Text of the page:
- A Battery Insulation blanket is a plastic sheet that will keep the battery warm in the winter and cool in the summer, greatly extending its life. If you're buying a new battery, think about going for a smaller size so you can fit the blanket around it - it will likely last longer than a larger battery with nothing protecting it.
- If you find yourself with a dead battery and no choice but to jump it, it's still possible to reduce some of the stress the process puts on the battery. The warmer it is, the better. Put the car in neutral and push it into the sunlight, then leave it for an hour or so. The increased temperature will make the jump start go much more smoothly.
- It's easy to forget about the battery health until it dies. Setup a regular automated electronic calendar reminder for battery testing/maintenance/replacement.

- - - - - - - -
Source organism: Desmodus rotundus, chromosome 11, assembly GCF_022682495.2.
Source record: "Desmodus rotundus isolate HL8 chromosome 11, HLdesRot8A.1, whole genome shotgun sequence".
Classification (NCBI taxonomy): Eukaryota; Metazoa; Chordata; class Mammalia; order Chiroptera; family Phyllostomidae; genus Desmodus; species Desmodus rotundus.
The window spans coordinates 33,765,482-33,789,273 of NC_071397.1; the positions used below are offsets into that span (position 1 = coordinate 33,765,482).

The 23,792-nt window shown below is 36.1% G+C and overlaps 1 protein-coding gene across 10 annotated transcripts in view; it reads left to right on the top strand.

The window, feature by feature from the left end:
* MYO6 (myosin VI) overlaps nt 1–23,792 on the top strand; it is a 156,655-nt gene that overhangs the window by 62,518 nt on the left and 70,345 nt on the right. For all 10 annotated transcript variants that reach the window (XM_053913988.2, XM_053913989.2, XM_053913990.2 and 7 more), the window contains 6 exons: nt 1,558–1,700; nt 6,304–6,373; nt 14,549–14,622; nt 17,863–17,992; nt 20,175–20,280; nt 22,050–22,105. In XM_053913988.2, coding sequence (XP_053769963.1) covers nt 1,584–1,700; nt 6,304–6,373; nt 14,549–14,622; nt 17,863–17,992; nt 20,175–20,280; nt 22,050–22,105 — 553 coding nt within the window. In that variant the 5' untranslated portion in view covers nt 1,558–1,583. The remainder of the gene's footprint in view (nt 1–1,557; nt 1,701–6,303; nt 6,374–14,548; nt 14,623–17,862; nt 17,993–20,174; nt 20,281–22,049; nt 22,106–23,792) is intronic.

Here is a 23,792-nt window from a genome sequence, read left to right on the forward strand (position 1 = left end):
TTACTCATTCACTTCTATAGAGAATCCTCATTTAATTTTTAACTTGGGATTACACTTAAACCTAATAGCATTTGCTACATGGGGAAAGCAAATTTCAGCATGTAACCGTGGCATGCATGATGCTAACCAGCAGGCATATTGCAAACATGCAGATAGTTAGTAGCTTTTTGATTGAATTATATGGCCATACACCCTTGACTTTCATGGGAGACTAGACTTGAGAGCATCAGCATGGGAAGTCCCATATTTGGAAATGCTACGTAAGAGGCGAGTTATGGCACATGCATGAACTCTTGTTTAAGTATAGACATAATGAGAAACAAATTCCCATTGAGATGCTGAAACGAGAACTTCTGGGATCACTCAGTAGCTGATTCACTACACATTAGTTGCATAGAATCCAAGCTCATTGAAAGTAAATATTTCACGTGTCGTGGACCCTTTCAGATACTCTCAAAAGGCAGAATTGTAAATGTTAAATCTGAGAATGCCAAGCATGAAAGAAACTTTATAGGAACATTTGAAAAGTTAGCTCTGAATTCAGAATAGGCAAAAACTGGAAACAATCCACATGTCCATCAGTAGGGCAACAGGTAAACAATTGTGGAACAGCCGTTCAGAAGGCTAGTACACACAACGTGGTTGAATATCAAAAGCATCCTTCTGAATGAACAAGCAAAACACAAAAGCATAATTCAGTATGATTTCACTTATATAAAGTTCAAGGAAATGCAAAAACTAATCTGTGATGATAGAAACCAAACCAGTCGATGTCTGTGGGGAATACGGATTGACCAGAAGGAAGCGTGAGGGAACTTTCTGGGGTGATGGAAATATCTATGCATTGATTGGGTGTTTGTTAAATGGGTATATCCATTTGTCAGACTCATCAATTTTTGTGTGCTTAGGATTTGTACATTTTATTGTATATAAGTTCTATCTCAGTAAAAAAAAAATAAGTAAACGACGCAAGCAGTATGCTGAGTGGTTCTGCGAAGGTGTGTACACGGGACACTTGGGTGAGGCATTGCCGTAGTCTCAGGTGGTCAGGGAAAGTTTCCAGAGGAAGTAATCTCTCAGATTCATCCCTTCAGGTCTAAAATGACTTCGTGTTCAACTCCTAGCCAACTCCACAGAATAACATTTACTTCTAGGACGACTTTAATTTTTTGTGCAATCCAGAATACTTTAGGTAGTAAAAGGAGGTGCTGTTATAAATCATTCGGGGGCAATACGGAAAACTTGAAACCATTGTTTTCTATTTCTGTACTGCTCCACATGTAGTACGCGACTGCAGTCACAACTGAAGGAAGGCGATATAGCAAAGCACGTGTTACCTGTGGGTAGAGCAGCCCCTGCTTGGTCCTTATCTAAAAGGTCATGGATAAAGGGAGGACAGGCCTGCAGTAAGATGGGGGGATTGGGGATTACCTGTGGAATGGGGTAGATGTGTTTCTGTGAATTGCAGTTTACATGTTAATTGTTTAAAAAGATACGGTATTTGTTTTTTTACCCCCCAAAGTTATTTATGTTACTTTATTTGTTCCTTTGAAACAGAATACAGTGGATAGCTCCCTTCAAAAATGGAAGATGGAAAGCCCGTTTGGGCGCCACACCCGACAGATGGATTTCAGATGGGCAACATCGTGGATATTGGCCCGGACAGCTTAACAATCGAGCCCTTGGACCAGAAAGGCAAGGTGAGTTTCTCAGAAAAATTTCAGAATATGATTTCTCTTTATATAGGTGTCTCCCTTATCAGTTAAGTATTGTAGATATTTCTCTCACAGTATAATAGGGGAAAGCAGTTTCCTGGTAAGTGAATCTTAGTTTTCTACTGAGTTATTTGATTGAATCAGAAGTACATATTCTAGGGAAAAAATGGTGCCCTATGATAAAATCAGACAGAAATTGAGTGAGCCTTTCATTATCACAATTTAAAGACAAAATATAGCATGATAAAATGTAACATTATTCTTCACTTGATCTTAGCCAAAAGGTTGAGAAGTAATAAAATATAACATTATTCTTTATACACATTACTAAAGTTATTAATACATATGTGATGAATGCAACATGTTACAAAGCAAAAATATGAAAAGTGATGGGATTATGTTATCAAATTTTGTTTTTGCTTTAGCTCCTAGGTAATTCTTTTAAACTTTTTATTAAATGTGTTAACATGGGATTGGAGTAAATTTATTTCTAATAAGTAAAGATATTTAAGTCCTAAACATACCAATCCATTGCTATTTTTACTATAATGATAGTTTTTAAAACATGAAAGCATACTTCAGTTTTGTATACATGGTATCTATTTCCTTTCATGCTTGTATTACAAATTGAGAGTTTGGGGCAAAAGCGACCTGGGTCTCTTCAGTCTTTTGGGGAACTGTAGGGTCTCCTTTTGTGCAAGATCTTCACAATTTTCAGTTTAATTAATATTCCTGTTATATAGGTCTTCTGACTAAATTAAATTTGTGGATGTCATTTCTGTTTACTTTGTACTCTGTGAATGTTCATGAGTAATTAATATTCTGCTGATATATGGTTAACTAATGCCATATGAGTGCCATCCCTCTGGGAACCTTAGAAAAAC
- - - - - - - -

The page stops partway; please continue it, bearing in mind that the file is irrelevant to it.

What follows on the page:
- Oil - Change your oil and filter on a regular schedule. Use an oil with the right thickness for the time of year. For example, if you run a 10W-30 in the summer, try moving to a 5W-30 when changing your oil in the fall or winter. If you are in doubt, refer to your manual or the manufacturer.
- Engine Coolant/Antifreeze - Use the appropriate coolant and Water/Coolant Ration to help protect your engine depending on the season. Your owner's manual or repair technician can explain what your engine needs.
- Windshield fluid and wipers - Keep your fluid topped off with one appropriate to the season (plain water is not recommended). Wipers should be replaced if they are over a year old or if they don't clear your windshield evenly without streaks or gaps in moving water from your windshield.